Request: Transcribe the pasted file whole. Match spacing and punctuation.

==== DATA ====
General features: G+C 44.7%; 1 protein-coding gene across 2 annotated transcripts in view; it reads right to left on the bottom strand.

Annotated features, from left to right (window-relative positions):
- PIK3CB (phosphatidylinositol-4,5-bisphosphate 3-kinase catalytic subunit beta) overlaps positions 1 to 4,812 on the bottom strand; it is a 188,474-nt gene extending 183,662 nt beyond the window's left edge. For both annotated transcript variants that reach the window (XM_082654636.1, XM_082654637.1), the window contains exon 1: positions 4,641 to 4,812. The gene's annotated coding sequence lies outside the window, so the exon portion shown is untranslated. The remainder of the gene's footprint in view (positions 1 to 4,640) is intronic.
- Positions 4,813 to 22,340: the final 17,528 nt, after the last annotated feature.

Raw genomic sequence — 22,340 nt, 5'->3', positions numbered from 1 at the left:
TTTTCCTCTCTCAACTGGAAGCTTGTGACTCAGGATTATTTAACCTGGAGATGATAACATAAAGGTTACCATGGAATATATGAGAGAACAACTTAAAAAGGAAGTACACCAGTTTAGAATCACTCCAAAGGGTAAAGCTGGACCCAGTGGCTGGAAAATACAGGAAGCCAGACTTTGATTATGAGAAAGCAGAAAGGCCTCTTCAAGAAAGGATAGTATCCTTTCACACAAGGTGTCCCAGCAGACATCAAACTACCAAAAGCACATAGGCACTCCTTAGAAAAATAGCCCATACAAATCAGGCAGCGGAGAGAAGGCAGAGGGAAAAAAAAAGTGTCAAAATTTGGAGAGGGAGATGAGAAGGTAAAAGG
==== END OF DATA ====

General features: G+C 44.7%; 1 protein-coding gene across 2 annotated transcripts in view; it reads right to left on the bottom strand.

Annotated features, from left to right (window-relative positions):
- PIK3CB (phosphatidylinositol-4,5-bisphosphate 3-kinase catalytic subunit beta) overlaps positions 1 to 4,812 on the bottom strand; it is a 188,474-nt gene extending 183,662 nt beyond the window's left edge. For both annotated transcript variants that reach the window (XM_082654636.1, XM_082654637.1), the window contains exon 1: positions 4,641 to 4,812. The gene's annotated coding sequence lies outside the window, so the exon portion shown is untranslated. The remainder of the gene's footprint in view (positions 1 to 4,640) is intronic.
- Positions 4,813 to 22,340: the final 17,528 nt, after the last annotated feature.

Raw genomic sequence — 22,340 nt, 5'->3', positions numbered from 1 at the left:
TTTTCCTCTCTCAACTGGAAGCTTGTGACTCAGGATTATTTAACCTGGAGATGATAACATAAAGGTTACCATGGAATATATGAGAGAACAACTTAAAAAGGAAGTACACCAGTTTAGAATCACTCCAAAGGGTAAAGCTGGACCCAGTGGCTGGAAAATACAGGAAGCCAGACTTTGATTATGAGAAAGCAGAAAGGCCTCTTCAAGAAAGGATAGTATCCTTTCACACAAGGTGTCCCAGCAGACATCAAACTACCAAAAGCACATAGGCACTCCTTAGAAAAATAGCCCATACAAATCAGGCAGCGGAGAGAAGGCAGAGGGAAAAAAAAAGTGTCAAAATTTGGAGAGGGAGATGAGAAGGTAAAAGG